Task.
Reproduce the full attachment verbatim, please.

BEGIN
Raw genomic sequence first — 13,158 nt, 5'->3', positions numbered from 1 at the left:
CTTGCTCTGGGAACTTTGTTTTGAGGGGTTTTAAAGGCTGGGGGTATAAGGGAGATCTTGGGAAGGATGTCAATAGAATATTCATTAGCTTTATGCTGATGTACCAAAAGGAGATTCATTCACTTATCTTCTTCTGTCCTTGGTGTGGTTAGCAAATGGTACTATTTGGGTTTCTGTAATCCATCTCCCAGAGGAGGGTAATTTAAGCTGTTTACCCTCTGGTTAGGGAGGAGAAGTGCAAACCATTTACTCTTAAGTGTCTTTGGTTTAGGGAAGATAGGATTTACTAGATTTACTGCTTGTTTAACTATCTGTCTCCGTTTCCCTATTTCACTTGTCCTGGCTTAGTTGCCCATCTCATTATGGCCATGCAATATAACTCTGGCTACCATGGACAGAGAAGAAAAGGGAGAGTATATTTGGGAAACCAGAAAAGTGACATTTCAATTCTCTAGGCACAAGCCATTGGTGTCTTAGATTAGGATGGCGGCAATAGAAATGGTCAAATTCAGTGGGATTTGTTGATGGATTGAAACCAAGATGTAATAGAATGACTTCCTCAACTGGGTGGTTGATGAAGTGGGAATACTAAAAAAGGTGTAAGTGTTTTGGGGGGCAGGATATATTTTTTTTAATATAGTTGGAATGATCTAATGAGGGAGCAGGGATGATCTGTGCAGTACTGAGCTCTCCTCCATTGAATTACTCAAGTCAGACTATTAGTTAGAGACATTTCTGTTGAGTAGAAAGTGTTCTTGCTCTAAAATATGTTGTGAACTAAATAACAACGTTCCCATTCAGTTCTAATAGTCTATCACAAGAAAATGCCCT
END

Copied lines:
Raw genomic sequence first — 13,158 nt, 5'->3', positions numbered from 1 at the left:
CTTGCTCTGGGAACTTTGTTTTGAGGGGTTTTAAAGGCTGGGGGTATAAGGGAGATCTTGGGAAGGATGTCAATAGAATATTCATTAGCTTTATGCTGATGTACCAAAAGGAGATTCATTCACTTATCTTCTTCTGTCCTTGGTGTGGTTAGCAAATGGTACTATTTGGGTTTCTGTAATCCATCTCCCAGAGGAGGGTAATTTAAGCTGTTTACCCTCTGGTTAGGGAGGAGAAGTGCAAACCATTTACTCTTAAGTGTCTTTGGTTTAGGGAAGATAGGATTTACTAGATTTACTGCTTGTTTAACTATCTGTCTCCGTTTCCCTATTTCACTTGTCCTGGCTTAGTTGCCCATCTCATTATGGCCATGCAATATAACTCTGGCTACCATGGACAGAGAAGAAAAGGGAGAGTATATTTGGGAAACCAGAAAAGTGACATTTCAATTCTCTAGGCACAAGCCATTGGTGTCTTAGATTAGGATGGCGGCAATAGAAATGGTCAAATTCAGTGGGATTTGTTGATGGATTGAAACCAAGATGTAATAGAATGACTTCCTCAACTGGGTGGTTGATGAAGTGGGAATACTAAAAAAGGTGTAAGTGTTTTGGGGGGCAGGATATATTTTTTTTAATATAGTTGGAATGATCTAATGAGGGAGCAGGGATGATCTGTGCAGTACTGAGCTCTCCTCCATTGAATTACTCAAGTCAGACTATTAGTTAGAGACATTTCTGTTGAGTAGAAAGTGTTCTTGCTCTAAAATATGTTGTGAACTAAATAACAACGTTCCCATTCAGTTCTAATAGTCTATCACAAGAAAATGCCCT